Washington’s mountains are melting. Over the past decade, snow pack has been declining across the region, leaving many worried about Washington’s water future. We have always had dry summers and wet winters, but snow melt in the mountains has always kept us with plentiful water throughout the drier months. As the effects of climate change continue to make our summers dryer and our winters warmer, experts across the state have voiced concerns about our water’s future.
According to the Washington State Department of Agriculture, “Climate change will increase uncertainty in the future of the water supply. It will become more difficult to maintain an adequate water supply for communities, agriculture and fish and wildlife.” In particular, they note that eastern Washington may see more frequent water shortages leading to a $23 million decline in apple and cherry production throughout the 2020s.
However, where climatologists see challenges, Wall Street sees opportunity. Over the past year, a company named Crown Columbia Water Resources has been buying up millions of dollars worth of water across the Columbia Basin in eastern Washington.
According to Mark Peterson, the lawyer for Crown Columbia water resources, “We are trying to bring water into the 21st-century” by creating a diverse portfolio of water assets from across Washington State.
It’s easy to see why Crown Columbia thinks this is a good investment. Well-irrigated Washington farmland is some of the most valuable in the United States. It supports a number of high-value crops such as apples and wine grapes. Not only that, but where water has been auctioned off in states already feeling the drought, such as Colorado, rights have gone for as much at $60,000 per acre foot, which is about half of an Olympic size swimming pool.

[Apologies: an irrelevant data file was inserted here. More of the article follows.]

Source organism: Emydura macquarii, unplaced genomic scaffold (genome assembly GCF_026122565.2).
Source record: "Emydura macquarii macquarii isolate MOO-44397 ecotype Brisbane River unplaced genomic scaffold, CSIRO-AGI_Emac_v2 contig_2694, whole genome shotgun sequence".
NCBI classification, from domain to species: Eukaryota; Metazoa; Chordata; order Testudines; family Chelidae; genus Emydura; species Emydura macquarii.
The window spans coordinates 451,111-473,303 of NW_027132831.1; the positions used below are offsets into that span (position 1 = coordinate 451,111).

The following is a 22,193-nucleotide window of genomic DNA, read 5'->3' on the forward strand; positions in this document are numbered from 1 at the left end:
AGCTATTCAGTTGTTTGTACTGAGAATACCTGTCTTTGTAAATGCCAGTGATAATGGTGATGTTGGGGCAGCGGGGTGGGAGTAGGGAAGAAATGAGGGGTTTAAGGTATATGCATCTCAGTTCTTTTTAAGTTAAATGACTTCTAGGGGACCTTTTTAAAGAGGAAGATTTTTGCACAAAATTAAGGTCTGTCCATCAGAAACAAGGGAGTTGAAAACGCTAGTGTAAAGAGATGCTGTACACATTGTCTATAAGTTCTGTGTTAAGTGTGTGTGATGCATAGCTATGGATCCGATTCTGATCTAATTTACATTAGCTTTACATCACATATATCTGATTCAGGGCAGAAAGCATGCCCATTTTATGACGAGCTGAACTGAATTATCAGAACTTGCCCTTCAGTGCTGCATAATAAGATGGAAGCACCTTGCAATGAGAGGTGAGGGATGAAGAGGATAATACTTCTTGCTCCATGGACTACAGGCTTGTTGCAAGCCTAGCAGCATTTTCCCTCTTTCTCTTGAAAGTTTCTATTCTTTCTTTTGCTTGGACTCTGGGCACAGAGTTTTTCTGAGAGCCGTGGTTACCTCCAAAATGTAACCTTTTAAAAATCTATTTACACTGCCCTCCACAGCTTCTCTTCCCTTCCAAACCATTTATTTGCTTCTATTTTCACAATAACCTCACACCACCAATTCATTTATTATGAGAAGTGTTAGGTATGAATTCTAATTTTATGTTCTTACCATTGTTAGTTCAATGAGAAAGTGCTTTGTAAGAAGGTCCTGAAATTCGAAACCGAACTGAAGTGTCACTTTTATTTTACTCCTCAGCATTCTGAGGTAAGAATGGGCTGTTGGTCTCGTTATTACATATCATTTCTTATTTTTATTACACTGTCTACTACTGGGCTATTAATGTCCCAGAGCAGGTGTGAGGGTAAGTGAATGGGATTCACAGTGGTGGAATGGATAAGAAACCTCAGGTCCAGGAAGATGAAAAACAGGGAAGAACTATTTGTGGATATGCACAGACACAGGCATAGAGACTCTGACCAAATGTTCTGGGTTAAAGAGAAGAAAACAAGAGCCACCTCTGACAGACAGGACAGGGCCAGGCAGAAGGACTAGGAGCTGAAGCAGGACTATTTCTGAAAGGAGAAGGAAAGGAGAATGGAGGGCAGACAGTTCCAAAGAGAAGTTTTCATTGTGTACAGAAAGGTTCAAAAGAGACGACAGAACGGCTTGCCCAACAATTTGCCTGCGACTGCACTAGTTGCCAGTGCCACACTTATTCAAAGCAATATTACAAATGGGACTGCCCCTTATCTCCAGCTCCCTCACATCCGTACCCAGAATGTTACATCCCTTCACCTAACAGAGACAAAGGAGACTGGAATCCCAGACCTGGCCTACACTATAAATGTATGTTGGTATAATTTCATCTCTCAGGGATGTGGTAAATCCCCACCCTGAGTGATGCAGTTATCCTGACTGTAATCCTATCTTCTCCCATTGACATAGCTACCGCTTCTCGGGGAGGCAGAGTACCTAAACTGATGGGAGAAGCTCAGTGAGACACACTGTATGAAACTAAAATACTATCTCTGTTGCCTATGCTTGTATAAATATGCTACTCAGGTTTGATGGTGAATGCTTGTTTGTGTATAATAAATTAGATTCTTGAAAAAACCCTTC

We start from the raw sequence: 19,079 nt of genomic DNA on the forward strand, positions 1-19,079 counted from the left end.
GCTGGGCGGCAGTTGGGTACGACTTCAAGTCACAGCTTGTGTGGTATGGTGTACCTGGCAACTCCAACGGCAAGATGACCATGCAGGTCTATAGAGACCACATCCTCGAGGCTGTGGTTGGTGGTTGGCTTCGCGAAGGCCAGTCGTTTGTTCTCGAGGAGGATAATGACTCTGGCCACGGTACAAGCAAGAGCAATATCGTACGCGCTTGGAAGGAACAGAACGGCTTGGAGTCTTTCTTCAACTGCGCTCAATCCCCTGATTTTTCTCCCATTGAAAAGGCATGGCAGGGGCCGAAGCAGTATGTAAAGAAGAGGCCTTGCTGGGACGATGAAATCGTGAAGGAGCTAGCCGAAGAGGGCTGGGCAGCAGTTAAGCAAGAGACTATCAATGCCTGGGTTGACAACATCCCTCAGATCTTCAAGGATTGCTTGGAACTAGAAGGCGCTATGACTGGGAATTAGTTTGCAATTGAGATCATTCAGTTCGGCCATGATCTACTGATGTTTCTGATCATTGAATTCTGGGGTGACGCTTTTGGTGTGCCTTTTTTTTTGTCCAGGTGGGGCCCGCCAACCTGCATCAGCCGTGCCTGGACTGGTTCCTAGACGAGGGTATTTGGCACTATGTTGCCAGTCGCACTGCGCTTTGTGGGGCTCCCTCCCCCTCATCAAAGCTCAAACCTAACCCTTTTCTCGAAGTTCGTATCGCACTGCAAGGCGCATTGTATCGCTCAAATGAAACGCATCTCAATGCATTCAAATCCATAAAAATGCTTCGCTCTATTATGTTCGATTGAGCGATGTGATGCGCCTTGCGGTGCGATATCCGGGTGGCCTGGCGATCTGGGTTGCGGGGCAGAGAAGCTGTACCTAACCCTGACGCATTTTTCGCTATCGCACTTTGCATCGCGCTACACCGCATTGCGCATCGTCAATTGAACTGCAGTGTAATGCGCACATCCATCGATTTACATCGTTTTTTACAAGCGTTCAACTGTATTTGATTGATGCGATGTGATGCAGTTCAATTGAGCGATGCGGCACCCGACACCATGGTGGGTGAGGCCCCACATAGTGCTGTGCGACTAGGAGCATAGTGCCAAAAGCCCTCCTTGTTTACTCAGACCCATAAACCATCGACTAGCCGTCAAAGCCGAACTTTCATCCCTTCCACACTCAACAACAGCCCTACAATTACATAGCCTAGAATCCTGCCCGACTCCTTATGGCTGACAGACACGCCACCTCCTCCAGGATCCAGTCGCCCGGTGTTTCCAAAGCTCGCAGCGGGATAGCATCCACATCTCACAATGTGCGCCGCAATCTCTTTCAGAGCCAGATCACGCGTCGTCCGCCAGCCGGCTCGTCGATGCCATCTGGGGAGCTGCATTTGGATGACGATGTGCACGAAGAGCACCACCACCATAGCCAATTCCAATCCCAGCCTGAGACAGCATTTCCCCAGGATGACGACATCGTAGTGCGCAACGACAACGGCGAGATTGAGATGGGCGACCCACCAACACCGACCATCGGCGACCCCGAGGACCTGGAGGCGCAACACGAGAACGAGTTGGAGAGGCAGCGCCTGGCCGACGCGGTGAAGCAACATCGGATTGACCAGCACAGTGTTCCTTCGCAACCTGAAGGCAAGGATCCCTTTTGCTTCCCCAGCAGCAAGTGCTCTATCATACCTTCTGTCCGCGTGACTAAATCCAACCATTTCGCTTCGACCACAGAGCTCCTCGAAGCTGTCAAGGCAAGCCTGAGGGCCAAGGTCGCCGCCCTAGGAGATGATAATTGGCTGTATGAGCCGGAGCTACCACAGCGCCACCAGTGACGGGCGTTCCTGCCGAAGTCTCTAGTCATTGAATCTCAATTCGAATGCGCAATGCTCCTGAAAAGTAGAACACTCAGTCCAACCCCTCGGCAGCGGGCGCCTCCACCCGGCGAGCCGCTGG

Across the United States, Crown Columbia aren’t the only ones making this investment. Recently, Harvard’s $39 billion endowment has snatched up an enormous amount of water rights across the drought-ridden countryside of California.
Since, in Washington State, water is a public resource that can’t be owned, the State Trust Water Rights Program is essential to Crown’s endeavor. While the water itself can’t be owned, the right to use that water is treated like a property right and can be owned. If you don’t use the water, however, you lose it. That is, unless you place the water in the Trust Water Rights Program, which allows the state to keep and manage the water rights you aren’t using in exchange for you being able to keep the rights for when you need them again. By using this program, Crown Columbia is attempting to create a “water bank” they could lease to farmers when demand grows.
These endeavors are not without backlash however, as a number of the communities whose water rights have been purchased are becoming concerned the Wall Street investment in their water may signal the loss of a valuable resource for their agricultural future. In an interview with the Seattle Times, Winthrop Rancher Craig Bossel said, “If you start selling your water off, you’re going to lose agriculture and that is losing your character, I believe.”
Nonetheless, selling their water rights can be a tempting proposition for farmers under financial pressure. For Washington farmers Andrews and Sandy Conklin, selling their water for $2 million to Crown meant that they didn’t have to sell the farm they’d come to love when Andrews’ stepbrother suffered a fatal heart attack while working in the fields. For others, it could be a way to put their kids through college or afford medical expenses.